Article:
We had a slow morning in Stockton, and decided to explore the peninsula we were on – it’s kind of a long upside-down T shape, with the town of Stockton on the SW end and Nelson Bay on the NE end, about 50 km apart. Or something along that line.
We made it to Nelson Bay by noon, passing farms with fields of cows, sheep, horses, a llama or two, and occasionally several wallabies munching grass or watching the cars go by. The wallabies usually weren’t in with the farm animals, they seemed to prefer empty fields and pastures with forest nearby. But they definitely were out.
We also drove by sign after sign about slow down for koalas, and where to take injured wildlife – all with drawings of koalas. This truly is koala country, this little peninsula with national parks and eucalyptus forest. Woohooo and yay, and of course I spent half my time looking up into the trees as we drove along!
Nelson Bay is a nice little town, with marinas full of fishing boats, nice seafood cafés, and some of the largest white pelicans I’ve ever seen! Truly huge birds! They were very good about posing for pictures.
We talked to a nice woman at the info center, who suggested staying at Koala Shores Holiday Park (camping and cabins) – there are koalas in the forest here, as well as a trail to the Tilligerry Reserve, a tract of land fenced off to keep the koalas safe. So we made our way out here, and set up the van. Which means moving excess luggage and the picnic table and chairs OUT of the “house” part of the van and into the cab for overnight storage, as well as plugging in for electricity.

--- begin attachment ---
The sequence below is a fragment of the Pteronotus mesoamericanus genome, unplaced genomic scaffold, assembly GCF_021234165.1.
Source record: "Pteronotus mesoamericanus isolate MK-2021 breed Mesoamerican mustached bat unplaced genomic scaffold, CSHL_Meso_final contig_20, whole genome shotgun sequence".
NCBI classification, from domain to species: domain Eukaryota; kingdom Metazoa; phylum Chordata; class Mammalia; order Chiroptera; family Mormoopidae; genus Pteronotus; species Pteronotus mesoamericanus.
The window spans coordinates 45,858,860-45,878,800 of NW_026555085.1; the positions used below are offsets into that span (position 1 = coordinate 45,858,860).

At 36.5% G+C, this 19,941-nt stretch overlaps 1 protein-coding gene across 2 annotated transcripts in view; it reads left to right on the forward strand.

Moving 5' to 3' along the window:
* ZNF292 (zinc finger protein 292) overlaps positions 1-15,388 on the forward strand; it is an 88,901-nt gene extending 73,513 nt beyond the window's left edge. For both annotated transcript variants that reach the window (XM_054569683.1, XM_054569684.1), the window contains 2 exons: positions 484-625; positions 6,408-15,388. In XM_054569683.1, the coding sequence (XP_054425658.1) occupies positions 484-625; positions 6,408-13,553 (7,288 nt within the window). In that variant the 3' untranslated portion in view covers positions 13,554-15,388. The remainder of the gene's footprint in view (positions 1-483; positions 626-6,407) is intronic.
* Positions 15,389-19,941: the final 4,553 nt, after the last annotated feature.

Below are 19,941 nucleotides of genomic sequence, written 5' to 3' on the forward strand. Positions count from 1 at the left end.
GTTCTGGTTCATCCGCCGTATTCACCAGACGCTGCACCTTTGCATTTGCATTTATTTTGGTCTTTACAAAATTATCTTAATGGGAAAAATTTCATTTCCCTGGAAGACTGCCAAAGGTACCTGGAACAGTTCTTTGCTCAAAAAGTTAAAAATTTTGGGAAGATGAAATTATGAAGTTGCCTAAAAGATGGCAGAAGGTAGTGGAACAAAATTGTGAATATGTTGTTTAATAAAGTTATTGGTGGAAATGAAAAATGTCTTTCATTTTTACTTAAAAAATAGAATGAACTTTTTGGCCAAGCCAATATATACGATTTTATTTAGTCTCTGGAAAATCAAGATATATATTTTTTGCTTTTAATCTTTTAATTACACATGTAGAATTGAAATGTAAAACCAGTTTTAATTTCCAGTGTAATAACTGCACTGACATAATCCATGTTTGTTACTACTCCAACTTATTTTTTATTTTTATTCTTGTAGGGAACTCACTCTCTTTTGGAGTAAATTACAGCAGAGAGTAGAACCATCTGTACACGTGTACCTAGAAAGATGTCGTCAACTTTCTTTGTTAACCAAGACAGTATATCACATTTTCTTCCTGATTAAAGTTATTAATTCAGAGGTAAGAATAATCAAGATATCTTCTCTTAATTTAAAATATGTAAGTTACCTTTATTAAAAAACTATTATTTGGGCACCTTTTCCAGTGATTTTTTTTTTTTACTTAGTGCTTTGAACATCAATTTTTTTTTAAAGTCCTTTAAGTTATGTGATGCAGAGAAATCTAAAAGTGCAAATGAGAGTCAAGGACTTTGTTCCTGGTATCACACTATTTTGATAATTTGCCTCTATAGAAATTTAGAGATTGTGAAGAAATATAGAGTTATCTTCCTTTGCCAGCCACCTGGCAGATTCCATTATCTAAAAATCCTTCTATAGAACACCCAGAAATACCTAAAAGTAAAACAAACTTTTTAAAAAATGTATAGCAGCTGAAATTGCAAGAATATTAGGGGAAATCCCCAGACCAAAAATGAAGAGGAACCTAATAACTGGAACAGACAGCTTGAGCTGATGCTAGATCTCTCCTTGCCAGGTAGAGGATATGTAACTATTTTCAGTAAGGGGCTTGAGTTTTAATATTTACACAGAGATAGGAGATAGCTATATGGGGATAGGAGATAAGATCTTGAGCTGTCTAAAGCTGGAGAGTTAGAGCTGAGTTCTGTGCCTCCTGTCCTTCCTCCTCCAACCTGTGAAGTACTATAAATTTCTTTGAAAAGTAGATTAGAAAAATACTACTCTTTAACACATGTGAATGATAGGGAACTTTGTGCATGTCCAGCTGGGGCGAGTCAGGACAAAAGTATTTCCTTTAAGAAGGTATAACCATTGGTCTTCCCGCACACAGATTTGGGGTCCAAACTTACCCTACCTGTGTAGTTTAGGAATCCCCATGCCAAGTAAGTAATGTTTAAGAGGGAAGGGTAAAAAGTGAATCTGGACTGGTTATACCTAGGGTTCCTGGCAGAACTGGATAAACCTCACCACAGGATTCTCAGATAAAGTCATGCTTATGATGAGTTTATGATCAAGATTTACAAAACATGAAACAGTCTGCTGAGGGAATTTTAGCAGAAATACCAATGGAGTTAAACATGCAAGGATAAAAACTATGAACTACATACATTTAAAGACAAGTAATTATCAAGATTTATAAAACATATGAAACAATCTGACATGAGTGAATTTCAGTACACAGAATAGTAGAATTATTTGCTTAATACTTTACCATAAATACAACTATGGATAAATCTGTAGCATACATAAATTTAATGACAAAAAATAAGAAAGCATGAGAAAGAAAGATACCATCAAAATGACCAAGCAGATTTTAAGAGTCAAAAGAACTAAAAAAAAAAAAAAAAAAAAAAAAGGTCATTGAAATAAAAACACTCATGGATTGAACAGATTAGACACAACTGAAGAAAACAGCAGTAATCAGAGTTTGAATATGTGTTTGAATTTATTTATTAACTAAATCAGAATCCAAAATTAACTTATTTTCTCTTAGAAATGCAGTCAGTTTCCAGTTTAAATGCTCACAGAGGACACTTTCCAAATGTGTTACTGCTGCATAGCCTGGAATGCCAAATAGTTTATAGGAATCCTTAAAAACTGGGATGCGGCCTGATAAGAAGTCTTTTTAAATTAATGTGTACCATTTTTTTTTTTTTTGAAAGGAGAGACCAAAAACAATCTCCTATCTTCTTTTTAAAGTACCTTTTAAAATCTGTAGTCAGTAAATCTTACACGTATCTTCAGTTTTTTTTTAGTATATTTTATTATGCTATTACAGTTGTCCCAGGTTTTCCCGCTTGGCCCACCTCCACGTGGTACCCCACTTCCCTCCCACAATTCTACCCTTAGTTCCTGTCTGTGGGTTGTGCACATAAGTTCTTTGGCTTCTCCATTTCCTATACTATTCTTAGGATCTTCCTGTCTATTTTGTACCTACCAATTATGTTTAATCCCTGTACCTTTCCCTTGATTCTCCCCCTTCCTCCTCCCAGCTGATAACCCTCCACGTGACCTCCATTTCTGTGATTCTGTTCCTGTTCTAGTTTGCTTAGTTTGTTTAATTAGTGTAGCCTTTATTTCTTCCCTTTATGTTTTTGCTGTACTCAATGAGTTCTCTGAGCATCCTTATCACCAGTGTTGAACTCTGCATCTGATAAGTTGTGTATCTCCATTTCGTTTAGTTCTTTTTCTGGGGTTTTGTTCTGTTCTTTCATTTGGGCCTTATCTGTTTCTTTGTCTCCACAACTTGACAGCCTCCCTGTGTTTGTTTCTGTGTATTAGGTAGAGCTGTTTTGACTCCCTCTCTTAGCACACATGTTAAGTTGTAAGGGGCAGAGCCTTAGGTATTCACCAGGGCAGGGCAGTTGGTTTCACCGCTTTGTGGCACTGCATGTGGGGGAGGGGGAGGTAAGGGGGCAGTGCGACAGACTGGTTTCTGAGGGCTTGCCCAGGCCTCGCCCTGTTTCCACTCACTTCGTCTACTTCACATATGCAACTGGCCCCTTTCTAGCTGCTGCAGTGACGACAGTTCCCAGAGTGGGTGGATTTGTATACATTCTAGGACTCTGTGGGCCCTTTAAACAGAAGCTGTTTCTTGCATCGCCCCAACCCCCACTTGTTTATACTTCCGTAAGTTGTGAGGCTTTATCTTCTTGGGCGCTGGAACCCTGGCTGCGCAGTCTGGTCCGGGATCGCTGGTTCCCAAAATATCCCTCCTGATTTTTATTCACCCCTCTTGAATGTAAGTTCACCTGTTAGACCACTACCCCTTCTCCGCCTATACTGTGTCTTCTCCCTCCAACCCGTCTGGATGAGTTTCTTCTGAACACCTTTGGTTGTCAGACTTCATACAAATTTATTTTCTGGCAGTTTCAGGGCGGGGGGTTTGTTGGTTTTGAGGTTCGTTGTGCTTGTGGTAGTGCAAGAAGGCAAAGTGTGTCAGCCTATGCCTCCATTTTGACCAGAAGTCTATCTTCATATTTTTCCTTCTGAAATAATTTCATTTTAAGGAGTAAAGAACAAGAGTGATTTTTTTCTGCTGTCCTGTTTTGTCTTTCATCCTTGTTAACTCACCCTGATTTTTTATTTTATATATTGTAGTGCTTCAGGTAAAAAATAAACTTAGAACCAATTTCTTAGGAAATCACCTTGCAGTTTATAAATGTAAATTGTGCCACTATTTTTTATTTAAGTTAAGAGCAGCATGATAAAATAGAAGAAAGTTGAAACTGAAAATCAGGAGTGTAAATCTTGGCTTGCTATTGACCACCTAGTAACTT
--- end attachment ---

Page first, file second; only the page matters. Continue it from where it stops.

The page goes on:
And I was off, down to the boardwalk that meanders through the forest, looking for my koala buddies.
Unfortunately, we’re still feeling the tail end of the storm system that hit Sydney last weekend. There isn’t much wind, but there’s still continuous rain, mostly light to moderate but sometimes heavy. And chilly. And grey. And damp.
So the koalas are all huddling into their nooks and crannies in the trees, trying to stay warm and dry, keeping their babies close and snuggled in. They aren’t coming down out of the trees the way they normally do in the evening, foraging for better leaves or trees. They’re just staying put and trying to not get too wet or chilled.
Which meant I didn’t see any koalas. Twilight came and went, the forest grew dark, the purple-headed parrots and crested cockatoos set up a ferocious racket, and the koalas stayed hidden. The boardwalk grew slick with rain, I got colder and wetter, my shoes got soggy, and the koalas stayed hidden. It was just like the time I walked through the paths and bridges of Monteverde Cloud Forest, dripping wet and cold and positive that the monkeys were watching me and laughing. I knew they were out there, I could even occasionally hear them – I just couldn’t see them.
I’m POSITIVE there were koalas out there.
They were just hidden.
(I’ll try again tomorrow.)